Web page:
And Ted Budd better pack more than a lunch:
It looks as though politically attuned residents of the 13th Congressional District might be getting something this year that hasn’t been seen in these parts for quite a while. The novelty? A highly competitive, evenly matched contest for North Carolina’s 13th District seat in the U.S. House of Representatives, one that could keep pollsters and political operatives on the edge of their chairs till the last vote is tabulated Nov. 6.
The rising tide of interest in the clash between freshman incumbent U.S. Rep. Ted Budd (R-Advance) and Democratic challenger Kathy Manning of Greensboro also extends to the national level, where activist groups across the political spectrum see it as one of about 30 races pivotal for the Republican Party’s chances of retaining its House majority against what some prognosticators view as a looming “blue wave” favoring Democrats.
Just a historical note: The only reason Ted Budd ended up in Washington in the first place was because the Club For Growth saw an opportunity to take advantage of a crowded GOP Primary, and poured money in so Budd could squeak by with a measly 20% of the vote. This race is going to garner national attention all the way through to November, and it's likely to get very ugly before it's over:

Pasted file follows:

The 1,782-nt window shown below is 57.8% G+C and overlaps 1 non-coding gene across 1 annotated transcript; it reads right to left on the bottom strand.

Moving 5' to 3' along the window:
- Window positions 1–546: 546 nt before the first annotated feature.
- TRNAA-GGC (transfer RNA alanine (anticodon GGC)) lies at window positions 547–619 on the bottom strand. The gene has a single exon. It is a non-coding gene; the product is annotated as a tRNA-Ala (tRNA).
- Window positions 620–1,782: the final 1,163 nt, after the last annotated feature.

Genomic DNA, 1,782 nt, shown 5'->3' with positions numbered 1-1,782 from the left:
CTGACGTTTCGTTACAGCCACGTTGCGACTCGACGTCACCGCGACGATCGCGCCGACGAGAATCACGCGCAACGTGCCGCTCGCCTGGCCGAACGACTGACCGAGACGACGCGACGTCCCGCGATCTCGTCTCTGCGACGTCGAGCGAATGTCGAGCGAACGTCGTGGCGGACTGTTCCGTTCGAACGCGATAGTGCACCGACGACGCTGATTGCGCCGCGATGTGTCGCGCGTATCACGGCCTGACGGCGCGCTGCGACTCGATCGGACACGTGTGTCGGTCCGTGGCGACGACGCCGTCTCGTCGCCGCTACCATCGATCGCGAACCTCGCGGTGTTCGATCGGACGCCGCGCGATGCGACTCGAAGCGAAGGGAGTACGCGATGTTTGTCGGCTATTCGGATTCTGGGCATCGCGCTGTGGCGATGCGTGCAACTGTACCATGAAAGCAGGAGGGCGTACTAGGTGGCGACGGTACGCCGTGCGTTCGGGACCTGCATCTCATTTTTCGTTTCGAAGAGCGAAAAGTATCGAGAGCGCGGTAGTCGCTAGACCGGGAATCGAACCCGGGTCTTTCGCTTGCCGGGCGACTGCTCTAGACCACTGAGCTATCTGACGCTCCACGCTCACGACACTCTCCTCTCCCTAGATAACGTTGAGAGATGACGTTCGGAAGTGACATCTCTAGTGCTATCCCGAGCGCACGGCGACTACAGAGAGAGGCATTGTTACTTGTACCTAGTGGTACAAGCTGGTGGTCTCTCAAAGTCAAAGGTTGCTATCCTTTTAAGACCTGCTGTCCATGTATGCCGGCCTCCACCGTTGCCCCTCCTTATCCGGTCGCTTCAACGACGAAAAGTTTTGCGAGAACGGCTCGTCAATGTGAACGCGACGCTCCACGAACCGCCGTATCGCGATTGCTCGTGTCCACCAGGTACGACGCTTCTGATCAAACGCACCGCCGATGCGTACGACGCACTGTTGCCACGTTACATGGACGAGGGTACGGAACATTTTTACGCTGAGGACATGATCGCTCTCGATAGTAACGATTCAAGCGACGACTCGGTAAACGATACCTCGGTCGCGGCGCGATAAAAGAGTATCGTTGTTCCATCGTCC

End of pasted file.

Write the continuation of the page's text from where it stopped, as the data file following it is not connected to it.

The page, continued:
Republicans are stoked for a vigorous battle as well. The contest promises to be sharp-edged, with Budd turning even last week’s primary night message of congratulations for his newly minted opponent into a political dig.
“Congratulations to Kathy Manning. I look forward to hearing more about how she thinks job-creating tax relief is bad,” Budd said in a prepared statement released Tuesday night about 9:15, “and why she’s opposed to the working families of NC-13 keeping more of the money they earned in their family budget instead of the federal budget.”
He's trying to set the tone right out of the gate, but taxes are only a (small) part of the debate. Congressional Republicans are already going after Medicare and Social Security, and literally trying to destroy Medicaid completely, and we need to make Budd own that nonsense. We need to make sure voters understand that keeping people like him in office will cost them dearly in the near future, and that paltry extra few dollars in their paycheck won't help them when medical debt outpaces what little good tax "reform" does for them.